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More often than not people think the only person who suffers in addiction are the addicts themselves. In reality everyone involved suffers to some degree, especially the immediate family. One of the hardest realities to accept is when you find out a loved one is addicted to drugs and or alcohol. The main question is: How does one cope with this?

There is no easy answer to the question “how to cope.” Each family handles addiction differently. Some families may do their research and learn healthy coping skills while dealing with this crisis. While other families may stay in the denial phase and ignore the situation completely. There is no “perfect” way to deal with addiction in the family; this is not something we were trained on. Once it begins it usually happens fast and is unexpected. The best things to do are learn as much as you can about addiction, encourage the addict to seek treatment, and continue to take care of yourself. “Education can help families escape the blame game. Rather than believing that the person’s addiction stems from weakness, willfulness or stubbornness, it might be helpful to understand how it actually stems from changes within the brain.”

As mentioned earlier, the loved ones must take good care of themselves first. They compare this idea to the instructions given during air travel. Each passenger must first put on their oxygen mask before helping anyone else, whether it is their child or loved one. If the loved ones make themselves ill over the addiction, this will not help the addict in the long run. Here are some things to do to care for self: keep a healthy sleep schedule, schedule private therapy sessions, attend Al-anon or Ala-teen meetings, get regular exercise, stay in touch with things that bring you joy, and eat a healthy diet.

It is important to remember that family members of addicts should never blame themselves for this outcome. It can be easy to sit and ask “why did this happen to my loved one?” or “I don’t understand how this happened, we raised him/her so well.” Bottom line, it is not that simple. There are so many different factors that come in to play, like the environment the individual grew up in. A person’s environment includes many different influences, from family and friends to economic status and general quality of life. Factors such as peer pressure, physical and sexual abuse, early exposure to drugs, stress, and parental guidance can greatly affect a person’s likelihood of drug use. Another factor is biology, the genes a person is born with account for about half of a persons risk for addiction. Gender, ethnicity, and the presence of other mental disorders may also influence risk for drug use and addiction. At last, development is another factor that comes into play. Genetic and environmental factors interact with critical developmental stages in an individual’s life to affect addiction risk. Taking drugs at any age can lad to addiction, the earlier that drug use begins, the more likely it will turn into addiction. This is more of a problem for teenagers because their brain is still developing.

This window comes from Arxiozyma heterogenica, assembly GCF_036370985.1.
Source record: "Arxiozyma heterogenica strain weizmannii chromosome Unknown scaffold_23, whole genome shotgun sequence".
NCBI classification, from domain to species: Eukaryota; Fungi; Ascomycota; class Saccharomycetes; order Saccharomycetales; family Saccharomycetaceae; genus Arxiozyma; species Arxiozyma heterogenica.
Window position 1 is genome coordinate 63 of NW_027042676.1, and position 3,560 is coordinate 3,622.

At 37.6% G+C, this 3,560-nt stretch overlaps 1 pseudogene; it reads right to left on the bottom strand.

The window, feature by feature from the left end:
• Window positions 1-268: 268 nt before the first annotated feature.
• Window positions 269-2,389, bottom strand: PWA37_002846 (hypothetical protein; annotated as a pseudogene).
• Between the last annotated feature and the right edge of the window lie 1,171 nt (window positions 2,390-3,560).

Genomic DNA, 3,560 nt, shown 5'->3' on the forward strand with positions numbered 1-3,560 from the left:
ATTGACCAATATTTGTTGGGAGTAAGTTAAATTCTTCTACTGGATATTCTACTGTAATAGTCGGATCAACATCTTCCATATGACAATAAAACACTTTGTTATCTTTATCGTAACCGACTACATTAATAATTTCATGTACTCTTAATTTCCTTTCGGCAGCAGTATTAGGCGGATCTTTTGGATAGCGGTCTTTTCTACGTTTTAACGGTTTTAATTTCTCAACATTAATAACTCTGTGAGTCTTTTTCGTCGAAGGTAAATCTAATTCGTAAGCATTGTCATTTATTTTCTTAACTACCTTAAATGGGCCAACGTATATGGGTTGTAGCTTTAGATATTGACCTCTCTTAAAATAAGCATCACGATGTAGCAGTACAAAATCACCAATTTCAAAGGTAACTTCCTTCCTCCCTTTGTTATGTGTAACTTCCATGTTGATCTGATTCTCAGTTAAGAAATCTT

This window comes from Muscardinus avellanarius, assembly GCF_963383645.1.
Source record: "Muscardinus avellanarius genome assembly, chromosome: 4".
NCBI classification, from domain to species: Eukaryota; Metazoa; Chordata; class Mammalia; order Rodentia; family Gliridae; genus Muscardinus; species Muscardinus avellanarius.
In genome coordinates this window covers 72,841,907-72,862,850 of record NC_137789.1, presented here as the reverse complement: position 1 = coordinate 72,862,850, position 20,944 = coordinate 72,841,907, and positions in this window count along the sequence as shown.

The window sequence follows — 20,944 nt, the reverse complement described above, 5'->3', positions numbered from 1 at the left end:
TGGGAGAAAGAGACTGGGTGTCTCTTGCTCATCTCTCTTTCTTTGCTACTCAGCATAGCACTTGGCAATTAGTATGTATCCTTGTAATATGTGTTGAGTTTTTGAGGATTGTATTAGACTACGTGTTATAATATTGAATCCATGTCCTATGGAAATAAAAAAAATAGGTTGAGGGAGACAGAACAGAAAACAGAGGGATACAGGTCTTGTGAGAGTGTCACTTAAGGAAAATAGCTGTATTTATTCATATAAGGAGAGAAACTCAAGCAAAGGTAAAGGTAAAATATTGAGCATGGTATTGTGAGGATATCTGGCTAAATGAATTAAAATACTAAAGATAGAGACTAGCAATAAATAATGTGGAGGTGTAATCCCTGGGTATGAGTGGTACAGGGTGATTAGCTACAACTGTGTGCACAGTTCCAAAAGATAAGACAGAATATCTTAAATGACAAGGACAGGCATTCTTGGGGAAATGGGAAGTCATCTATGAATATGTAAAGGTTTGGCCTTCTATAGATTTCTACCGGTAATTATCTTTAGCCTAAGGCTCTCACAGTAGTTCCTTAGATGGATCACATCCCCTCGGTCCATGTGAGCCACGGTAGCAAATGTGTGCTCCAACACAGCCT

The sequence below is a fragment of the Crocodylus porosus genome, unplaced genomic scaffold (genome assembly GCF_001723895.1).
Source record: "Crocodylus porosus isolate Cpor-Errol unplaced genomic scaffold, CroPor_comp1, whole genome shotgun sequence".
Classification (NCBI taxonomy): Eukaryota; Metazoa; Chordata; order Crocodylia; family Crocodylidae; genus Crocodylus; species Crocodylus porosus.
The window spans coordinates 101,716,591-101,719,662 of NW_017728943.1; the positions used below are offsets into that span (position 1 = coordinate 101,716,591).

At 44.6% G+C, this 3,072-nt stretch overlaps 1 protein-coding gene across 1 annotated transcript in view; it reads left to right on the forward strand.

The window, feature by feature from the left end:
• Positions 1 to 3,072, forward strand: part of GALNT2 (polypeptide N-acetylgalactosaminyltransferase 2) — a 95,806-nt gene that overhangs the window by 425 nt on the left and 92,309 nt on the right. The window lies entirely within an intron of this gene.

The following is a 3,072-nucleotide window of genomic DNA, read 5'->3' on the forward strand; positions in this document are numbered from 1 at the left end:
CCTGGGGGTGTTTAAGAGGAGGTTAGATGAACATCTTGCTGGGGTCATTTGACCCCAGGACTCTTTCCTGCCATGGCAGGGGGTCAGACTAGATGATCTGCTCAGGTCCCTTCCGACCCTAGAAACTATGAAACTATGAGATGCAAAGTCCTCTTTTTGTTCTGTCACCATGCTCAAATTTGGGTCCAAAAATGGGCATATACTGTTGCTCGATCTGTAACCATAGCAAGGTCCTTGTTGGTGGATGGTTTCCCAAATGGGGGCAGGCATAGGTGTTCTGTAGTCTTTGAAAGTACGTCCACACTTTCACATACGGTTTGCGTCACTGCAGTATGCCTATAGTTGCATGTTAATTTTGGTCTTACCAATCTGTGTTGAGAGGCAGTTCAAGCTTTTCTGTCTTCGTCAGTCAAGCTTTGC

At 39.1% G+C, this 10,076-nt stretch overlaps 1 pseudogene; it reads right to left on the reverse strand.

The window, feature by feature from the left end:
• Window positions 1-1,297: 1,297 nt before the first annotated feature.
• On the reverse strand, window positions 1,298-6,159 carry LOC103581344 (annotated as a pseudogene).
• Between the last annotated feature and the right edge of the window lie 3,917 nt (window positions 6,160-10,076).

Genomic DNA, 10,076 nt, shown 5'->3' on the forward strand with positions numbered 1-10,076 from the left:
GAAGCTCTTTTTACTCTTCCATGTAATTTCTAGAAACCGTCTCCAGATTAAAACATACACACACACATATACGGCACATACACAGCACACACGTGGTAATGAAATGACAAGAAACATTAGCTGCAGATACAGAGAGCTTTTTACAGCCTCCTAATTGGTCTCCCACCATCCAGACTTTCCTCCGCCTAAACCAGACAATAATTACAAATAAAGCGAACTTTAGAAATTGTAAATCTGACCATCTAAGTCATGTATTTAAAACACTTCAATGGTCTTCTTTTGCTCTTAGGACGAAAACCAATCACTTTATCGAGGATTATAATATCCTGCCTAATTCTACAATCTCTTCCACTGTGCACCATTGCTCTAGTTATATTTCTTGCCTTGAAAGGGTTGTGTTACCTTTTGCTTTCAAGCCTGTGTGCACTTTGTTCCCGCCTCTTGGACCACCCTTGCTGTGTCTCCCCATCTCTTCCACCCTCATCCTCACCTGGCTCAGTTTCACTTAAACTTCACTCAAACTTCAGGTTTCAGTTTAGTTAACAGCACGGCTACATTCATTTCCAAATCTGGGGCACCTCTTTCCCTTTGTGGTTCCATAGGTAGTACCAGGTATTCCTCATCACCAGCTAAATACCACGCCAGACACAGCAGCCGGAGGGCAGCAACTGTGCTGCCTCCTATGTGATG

Statistic show nearly half of Americans have a family member or close friend who’s been addicted to drugs or alcohol. If you are dealing with this problem just remember you are not alone, and there is support if you need it. There are Al-anon or Ala-teen meetings. Al-anon is for adults coping with a spouse, child, friend, or family member with an addiction and Ala-teen is for young people whose lives have been affected by someone else’s drug use. They are both apart of Alcoholics Anonymous and cost no money to attend. The goal of these meetings is to provide help for families of addicts. They also provide a safe, nonjudgmental space, where family members can learn, discuss, and cope with addiction. It is important to connect with understanding peers who may be going through similar situations.

In closing, always remember to never give up or lose hope. This will be a difficult road ahead, and there may be many setbacks. Try your best to encourage, support, love, and motivate your loved one at all times. “A relapse can be especially disheartening. In these moments, it can be helpful to remember that relapse does not mean failure for your loved one or for you. Addiction is a chronic disease, making relapse a normal part of recovery. While steps can be taken to help prevent a relapse, recovery is a lifelong journey of ups and downs, not a single event”.

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